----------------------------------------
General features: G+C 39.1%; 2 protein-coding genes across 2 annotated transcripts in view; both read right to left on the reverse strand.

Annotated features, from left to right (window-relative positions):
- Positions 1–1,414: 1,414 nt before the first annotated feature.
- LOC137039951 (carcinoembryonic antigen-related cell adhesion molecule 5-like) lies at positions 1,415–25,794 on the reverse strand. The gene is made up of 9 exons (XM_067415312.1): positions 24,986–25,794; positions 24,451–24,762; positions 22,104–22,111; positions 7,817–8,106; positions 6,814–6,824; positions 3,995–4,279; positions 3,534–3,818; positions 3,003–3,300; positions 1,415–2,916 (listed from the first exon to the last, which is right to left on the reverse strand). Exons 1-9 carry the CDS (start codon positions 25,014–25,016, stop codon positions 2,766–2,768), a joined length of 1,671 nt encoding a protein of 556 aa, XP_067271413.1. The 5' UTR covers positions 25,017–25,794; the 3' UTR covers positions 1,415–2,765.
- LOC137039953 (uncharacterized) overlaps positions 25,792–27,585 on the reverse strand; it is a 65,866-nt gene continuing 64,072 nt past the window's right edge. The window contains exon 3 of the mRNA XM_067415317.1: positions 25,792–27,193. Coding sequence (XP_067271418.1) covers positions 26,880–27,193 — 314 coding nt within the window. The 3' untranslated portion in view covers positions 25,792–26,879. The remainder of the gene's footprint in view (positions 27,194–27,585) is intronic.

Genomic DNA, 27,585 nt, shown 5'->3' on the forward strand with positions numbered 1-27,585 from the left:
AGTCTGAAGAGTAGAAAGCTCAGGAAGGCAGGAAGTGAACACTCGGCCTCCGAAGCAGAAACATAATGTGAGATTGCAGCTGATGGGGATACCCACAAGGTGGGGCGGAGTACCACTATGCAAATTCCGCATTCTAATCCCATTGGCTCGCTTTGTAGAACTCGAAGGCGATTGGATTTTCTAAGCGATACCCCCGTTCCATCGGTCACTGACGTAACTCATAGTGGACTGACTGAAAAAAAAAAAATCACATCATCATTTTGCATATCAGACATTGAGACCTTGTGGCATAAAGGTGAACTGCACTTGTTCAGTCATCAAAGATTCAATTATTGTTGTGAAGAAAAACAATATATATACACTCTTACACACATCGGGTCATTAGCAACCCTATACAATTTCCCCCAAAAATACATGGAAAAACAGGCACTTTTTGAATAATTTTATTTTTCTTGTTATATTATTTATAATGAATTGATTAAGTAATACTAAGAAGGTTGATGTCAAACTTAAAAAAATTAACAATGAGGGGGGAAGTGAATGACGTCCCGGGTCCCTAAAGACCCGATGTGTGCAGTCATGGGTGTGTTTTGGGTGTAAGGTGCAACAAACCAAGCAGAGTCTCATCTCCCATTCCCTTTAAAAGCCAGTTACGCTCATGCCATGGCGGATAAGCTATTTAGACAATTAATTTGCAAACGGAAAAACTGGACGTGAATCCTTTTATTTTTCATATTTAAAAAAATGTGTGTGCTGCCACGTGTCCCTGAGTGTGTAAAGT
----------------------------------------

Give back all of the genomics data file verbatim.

General features: G+C 39.1%; 2 protein-coding genes across 2 annotated transcripts in view; both read right to left on the reverse strand.

Annotated features, from left to right (window-relative positions):
- Positions 1–1,414: 1,414 nt before the first annotated feature.
- LOC137039951 (carcinoembryonic antigen-related cell adhesion molecule 5-like) lies at positions 1,415–25,794 on the reverse strand. The gene is made up of 9 exons (XM_067415312.1): positions 24,986–25,794; positions 24,451–24,762; positions 22,104–22,111; positions 7,817–8,106; positions 6,814–6,824; positions 3,995–4,279; positions 3,534–3,818; positions 3,003–3,300; positions 1,415–2,916 (listed from the first exon to the last, which is right to left on the reverse strand). Exons 1-9 carry the CDS (start codon positions 25,014–25,016, stop codon positions 2,766–2,768), a joined length of 1,671 nt encoding a protein of 556 aa, XP_067271413.1. The 5' UTR covers positions 25,017–25,794; the 3' UTR covers positions 1,415–2,765.
- LOC137039953 (uncharacterized) overlaps positions 25,792–27,585 on the reverse strand; it is a 65,866-nt gene continuing 64,072 nt past the window's right edge. The window contains exon 3 of the mRNA XM_067415317.1: positions 25,792–27,193. Coding sequence (XP_067271418.1) covers positions 26,880–27,193 — 314 coding nt within the window. The 3' untranslated portion in view covers positions 25,792–26,879. The remainder of the gene's footprint in view (positions 27,194–27,585) is intronic.

Genomic DNA, 27,585 nt, shown 5'->3' on the forward strand with positions numbered 1-27,585 from the left:
AGTCTGAAGAGTAGAAAGCTCAGGAAGGCAGGAAGTGAACACTCGGCCTCCGAAGCAGAAACATAATGTGAGATTGCAGCTGATGGGGATACCCACAAGGTGGGGCGGAGTACCACTATGCAAATTCCGCATTCTAATCCCATTGGCTCGCTTTGTAGAACTCGAAGGCGATTGGATTTTCTAAGCGATACCCCCGTTCCATCGGTCACTGACGTAACTCATAGTGGACTGACTGAAAAAAAAAAAATCACATCATCATTTTGCATATCAGACATTGAGACCTTGTGGCATAAAGGTGAACTGCACTTGTTCAGTCATCAAAGATTCAATTATTGTTGTGAAGAAAAACAATATATATACACTCTTACACACATCGGGTCATTAGCAACCCTATACAATTTCCCCCAAAAATACATGGAAAAACAGGCACTTTTTGAATAATTTTATTTTTCTTGTTATATTATTTATAATGAATTGATTAAGTAATACTAAGAAGGTTGATGTCAAACTTAAAAAAATTAACAATGAGGGGGGAAGTGAATGACGTCCCGGGTCCCTAAAGACCCGATGTGTGCAGTCATGGGTGTGTTTTGGGTGTAAGGTGCAACAAACCAAGCAGAGTCTCATCTCCCATTCCCTTTAAAAGCCAGTTACGCTCATGCCATGGCGGATAAGCTATTTAGACAATTAATTTGCAAACGGAAAAACTGGACGTGAATCCTTTTATTTTTCATATTTAAAAAAATGTGTGTGCTGCCACGTGTCCCTGAGTGTGTAAAGT